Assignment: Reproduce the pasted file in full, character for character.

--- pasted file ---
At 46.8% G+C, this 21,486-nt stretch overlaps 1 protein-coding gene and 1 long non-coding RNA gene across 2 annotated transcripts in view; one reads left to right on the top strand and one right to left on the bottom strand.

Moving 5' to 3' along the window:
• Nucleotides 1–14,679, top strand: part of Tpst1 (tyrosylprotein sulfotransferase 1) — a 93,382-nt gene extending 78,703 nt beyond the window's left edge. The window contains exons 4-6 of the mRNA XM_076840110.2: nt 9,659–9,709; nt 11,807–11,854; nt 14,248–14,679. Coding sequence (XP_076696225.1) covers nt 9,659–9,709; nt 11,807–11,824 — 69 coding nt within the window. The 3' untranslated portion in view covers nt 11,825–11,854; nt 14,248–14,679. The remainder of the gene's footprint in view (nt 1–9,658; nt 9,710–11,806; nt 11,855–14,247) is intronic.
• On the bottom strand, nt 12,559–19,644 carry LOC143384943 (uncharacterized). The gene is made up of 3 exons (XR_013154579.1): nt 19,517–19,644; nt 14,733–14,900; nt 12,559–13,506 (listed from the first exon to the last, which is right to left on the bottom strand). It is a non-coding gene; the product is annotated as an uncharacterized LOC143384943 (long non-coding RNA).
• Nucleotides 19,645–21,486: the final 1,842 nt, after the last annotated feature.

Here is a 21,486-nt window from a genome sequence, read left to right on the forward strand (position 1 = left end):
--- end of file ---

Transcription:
At 46.8% G+C, this 21,486-nt stretch overlaps 1 protein-coding gene and 1 long non-coding RNA gene across 2 annotated transcripts in view; one reads left to right on the top strand and one right to left on the bottom strand.

Moving 5' to 3' along the window:
• Nucleotides 1–14,679, top strand: part of Tpst1 (tyrosylprotein sulfotransferase 1) — a 93,382-nt gene extending 78,703 nt beyond the window's left edge. The window contains exons 4-6 of the mRNA XM_076840110.2: nt 9,659–9,709; nt 11,807–11,854; nt 14,248–14,679. Coding sequence (XP_076696225.1) covers nt 9,659–9,709; nt 11,807–11,824 — 69 coding nt within the window. The 3' untranslated portion in view covers nt 11,825–11,854; nt 14,248–14,679. The remainder of the gene's footprint in view (nt 1–9,658; nt 9,710–11,806; nt 11,855–14,247) is intronic.
• On the bottom strand, nt 12,559–19,644 carry LOC143384943 (uncharacterized). The gene is made up of 3 exons (XR_013154579.1): nt 19,517–19,644; nt 14,733–14,900; nt 12,559–13,506 (listed from the first exon to the last, which is right to left on the bottom strand). It is a non-coding gene; the product is annotated as an uncharacterized LOC143384943 (long non-coding RNA).
• Nucleotides 19,645–21,486: the final 1,842 nt, after the last annotated feature.

Here is a 21,486-nt window from a genome sequence, read left to right on the forward strand (position 1 = left end):